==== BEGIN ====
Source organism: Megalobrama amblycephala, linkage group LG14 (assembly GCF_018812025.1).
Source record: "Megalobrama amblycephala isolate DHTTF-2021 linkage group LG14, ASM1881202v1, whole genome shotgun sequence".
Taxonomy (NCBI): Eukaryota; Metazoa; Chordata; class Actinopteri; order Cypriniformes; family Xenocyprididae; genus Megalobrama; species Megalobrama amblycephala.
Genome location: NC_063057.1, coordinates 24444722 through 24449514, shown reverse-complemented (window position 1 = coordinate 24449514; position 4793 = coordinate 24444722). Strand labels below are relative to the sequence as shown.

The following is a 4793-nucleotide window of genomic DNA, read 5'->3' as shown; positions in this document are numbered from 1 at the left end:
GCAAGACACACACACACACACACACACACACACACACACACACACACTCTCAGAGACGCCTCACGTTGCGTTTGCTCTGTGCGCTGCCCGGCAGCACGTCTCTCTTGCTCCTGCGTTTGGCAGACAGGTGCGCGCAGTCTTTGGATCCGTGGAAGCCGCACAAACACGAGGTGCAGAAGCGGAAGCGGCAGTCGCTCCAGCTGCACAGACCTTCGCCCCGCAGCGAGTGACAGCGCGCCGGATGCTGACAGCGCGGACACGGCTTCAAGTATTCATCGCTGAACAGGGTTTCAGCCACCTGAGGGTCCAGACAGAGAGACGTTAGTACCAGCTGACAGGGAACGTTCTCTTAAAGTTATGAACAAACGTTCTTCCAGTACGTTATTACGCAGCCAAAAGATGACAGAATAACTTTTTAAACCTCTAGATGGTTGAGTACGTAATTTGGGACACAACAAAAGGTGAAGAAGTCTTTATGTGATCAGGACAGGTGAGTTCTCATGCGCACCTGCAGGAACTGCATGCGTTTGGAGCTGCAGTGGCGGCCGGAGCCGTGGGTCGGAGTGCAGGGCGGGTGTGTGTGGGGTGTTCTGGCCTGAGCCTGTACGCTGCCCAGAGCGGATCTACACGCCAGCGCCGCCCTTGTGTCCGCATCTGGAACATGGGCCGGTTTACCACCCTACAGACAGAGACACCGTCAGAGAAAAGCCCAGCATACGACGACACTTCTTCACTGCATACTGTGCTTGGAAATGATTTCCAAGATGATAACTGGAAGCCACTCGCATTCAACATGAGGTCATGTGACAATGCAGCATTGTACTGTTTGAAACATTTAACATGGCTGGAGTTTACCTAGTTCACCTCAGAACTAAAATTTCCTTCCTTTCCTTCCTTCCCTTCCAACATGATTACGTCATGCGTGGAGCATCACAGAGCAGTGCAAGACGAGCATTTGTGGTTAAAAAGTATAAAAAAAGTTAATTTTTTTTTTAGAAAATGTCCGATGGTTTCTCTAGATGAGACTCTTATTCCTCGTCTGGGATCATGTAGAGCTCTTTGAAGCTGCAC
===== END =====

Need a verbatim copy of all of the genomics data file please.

Source organism: Megalobrama amblycephala, linkage group LG14 (assembly GCF_018812025.1).
Source record: "Megalobrama amblycephala isolate DHTTF-2021 linkage group LG14, ASM1881202v1, whole genome shotgun sequence".
Taxonomy (NCBI): Eukaryota; Metazoa; Chordata; class Actinopteri; order Cypriniformes; family Xenocyprididae; genus Megalobrama; species Megalobrama amblycephala.
Genome location: NC_063057.1, coordinates 24444722 through 24449514, shown reverse-complemented (window position 1 = coordinate 24449514; position 4793 = coordinate 24444722). Strand labels below are relative to the sequence as shown.

The following is a 4793-nucleotide window of genomic DNA, read 5'->3' as shown; positions in this document are numbered from 1 at the left end:
GCAAGACACACACACACACACACACACACACACACACACACACACACTCTCAGAGACGCCTCACGTTGCGTTTGCTCTGTGCGCTGCCCGGCAGCACGTCTCTCTTGCTCCTGCGTTTGGCAGACAGGTGCGCGCAGTCTTTGGATCCGTGGAAGCCGCACAAACACGAGGTGCAGAAGCGGAAGCGGCAGTCGCTCCAGCTGCACAGACCTTCGCCCCGCAGCGAGTGACAGCGCGCCGGATGCTGACAGCGCGGACACGGCTTCAAGTATTCATCGCTGAACAGGGTTTCAGCCACCTGAGGGTCCAGACAGAGAGACGTTAGTACCAGCTGACAGGGAACGTTCTCTTAAAGTTATGAACAAACGTTCTTCCAGTACGTTATTACGCAGCCAAAAGATGACAGAATAACTTTTTAAACCTCTAGATGGTTGAGTACGTAATTTGGGACACAACAAAAGGTGAAGAAGTCTTTATGTGATCAGGACAGGTGAGTTCTCATGCGCACCTGCAGGAACTGCATGCGTTTGGAGCTGCAGTGGCGGCCGGAGCCGTGGGTCGGAGTGCAGGGCGGGTGTGTGTGGGGTGTTCTGGCCTGAGCCTGTACGCTGCCCAGAGCGGATCTACACGCCAGCGCCGCCCTTGTGTCCGCATCTGGAACATGGGCCGGTTTACCACCCTACAGACAGAGACACCGTCAGAGAAAAGCCCAGCATACGACGACACTTCTTCACTGCATACTGTGCTTGGAAATGATTTCCAAGATGATAACTGGAAGCCACTCGCATTCAACATGAGGTCATGTGACAATGCAGCATTGTACTGTTTGAAACATTTAACATGGCTGGAGTTTACCTAGTTCACCTCAGAACTAAAATTTCCTTCCTTTCCTTCCTTCCCTTCCAACATGATTACGTCATGCGTGGAGCATCACAGAGCAGTGCAAGACGAGCATTTGTGGTTAAAAAGTATAAAAAAAGTTAATTTTTTTTTTAGAAAATGTCCGATGGTTTCTCTAGATGAGACTCTTATTCCTCGTCTGGGATCATGTAGAGCTCTTTGAAGCTGCAC